A woodworking craftsman from Sendai, Miyagi Prefecture has turned to creating music boxes in the shape of cakes as a means to encourage and soothe the victims of the March 2011 disasters. 58-year old Satoshi Kumano described his music boxes, saying that, “while bringing out the possibilities of wood (as a crafting medium), I want to make things that make people happy.”
His passion for music boxes began 30 years ago after a visit to Germany. He always makes sure that he uses wood that has grown naturally when making the devices and is very particular with the type of tree, thickness and dryness of the wood since it has an over-all impact on the sound that the music box would produce. Being born into a family of dressmakers, his creativity, knowledge and skills derived from making dresses have contributed a lot to his craft of making music boxes. His desire of making cake-shaped music boxes started after the 2011 Great East Japan Earthquake, where at least one of his employee’s family members went missing and the damage done to his studio forced him to abandon crafting for three months. He thought of making music boxes in the shape of cakes to help lighten people’s mood during those tough times.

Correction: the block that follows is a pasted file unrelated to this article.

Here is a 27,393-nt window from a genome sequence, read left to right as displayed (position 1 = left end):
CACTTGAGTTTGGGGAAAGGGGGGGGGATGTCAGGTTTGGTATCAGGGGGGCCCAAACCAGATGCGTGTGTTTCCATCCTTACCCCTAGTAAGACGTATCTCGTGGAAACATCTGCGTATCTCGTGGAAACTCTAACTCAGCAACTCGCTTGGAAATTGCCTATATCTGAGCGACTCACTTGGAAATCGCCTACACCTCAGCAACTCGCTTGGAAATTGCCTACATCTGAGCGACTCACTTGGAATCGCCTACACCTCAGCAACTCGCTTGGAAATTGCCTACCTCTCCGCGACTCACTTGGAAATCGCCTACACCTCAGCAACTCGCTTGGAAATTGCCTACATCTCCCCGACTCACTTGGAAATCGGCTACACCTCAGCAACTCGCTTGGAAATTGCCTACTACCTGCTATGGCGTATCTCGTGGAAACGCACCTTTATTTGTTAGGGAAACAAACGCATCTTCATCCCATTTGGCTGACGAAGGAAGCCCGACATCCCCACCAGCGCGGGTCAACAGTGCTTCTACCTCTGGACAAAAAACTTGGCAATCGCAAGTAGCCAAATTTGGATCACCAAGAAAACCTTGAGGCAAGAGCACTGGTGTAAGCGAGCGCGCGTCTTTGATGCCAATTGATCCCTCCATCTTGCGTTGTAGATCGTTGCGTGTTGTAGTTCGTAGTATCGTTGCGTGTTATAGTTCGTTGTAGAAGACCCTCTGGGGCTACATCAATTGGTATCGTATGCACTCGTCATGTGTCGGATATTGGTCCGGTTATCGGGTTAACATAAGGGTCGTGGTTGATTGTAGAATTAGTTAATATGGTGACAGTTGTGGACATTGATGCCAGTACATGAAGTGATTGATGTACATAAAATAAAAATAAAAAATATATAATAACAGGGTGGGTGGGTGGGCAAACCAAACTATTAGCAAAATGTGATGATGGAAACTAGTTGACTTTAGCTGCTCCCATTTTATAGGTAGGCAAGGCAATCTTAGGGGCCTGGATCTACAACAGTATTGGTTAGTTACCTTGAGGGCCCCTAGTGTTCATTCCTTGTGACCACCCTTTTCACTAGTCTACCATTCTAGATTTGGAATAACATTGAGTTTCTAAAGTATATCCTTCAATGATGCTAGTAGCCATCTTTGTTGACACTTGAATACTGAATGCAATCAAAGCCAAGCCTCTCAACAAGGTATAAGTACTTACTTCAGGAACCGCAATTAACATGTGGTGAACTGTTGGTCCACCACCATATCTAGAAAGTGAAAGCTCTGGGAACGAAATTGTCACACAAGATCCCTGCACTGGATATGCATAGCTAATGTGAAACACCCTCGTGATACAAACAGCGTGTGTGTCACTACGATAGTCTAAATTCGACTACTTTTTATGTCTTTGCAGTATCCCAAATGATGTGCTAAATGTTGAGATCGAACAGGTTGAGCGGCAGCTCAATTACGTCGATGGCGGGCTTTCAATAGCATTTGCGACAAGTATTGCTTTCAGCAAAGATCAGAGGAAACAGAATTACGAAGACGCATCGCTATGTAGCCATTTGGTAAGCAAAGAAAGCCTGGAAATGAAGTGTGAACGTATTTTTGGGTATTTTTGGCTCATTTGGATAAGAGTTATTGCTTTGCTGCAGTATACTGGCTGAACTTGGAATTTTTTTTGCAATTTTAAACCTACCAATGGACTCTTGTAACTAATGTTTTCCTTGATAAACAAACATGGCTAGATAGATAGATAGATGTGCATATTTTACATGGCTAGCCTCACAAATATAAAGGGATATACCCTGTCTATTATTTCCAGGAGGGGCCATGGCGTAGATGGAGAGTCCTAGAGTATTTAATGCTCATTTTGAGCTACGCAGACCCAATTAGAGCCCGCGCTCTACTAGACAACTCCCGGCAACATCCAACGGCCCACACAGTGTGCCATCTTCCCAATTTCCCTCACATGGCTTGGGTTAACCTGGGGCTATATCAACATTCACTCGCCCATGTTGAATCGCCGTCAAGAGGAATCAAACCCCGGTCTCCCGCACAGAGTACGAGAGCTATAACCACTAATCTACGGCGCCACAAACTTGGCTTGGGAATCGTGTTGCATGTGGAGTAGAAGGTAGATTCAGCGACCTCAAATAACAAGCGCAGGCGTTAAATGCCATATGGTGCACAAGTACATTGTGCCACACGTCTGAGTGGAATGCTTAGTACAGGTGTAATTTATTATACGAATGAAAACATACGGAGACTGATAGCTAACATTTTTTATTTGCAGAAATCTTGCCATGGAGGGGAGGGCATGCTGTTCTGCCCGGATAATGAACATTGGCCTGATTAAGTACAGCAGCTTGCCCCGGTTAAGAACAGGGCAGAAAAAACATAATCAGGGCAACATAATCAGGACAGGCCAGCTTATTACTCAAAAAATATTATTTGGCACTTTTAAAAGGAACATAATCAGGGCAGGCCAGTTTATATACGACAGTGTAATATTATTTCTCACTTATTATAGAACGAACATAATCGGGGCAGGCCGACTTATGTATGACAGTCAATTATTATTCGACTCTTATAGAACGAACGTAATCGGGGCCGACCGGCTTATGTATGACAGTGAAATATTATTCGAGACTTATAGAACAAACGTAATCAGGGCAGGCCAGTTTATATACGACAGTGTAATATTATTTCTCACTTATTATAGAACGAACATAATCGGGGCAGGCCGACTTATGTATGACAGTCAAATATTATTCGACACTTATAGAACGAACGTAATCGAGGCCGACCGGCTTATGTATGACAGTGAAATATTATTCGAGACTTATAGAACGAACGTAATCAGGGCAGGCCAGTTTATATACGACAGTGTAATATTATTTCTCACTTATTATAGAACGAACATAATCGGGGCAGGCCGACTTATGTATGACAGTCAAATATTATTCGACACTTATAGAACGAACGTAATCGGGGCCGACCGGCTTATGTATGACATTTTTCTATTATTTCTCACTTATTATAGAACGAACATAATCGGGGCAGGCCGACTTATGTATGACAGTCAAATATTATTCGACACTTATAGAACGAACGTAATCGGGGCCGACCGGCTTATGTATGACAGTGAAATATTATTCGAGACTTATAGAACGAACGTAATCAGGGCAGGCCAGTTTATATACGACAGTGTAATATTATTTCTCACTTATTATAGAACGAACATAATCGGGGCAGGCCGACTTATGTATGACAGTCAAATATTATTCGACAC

The cake-shaped music boxes were made using differently colored wood layered on top of each other and the icing with a paste made of wood chips. The wood’s natural colors add to the design of the cake, as Kumano doesn’t use any paint on his music boxes, which range from 6 to 15 centimeters in diameter. Music is played when the strawberry and cherries on top are pulled. The boxes range from 5,250 to 15,750 yen (about US$50 to $150), and customers have often remarked that Kumano’s creations look like the real thing.
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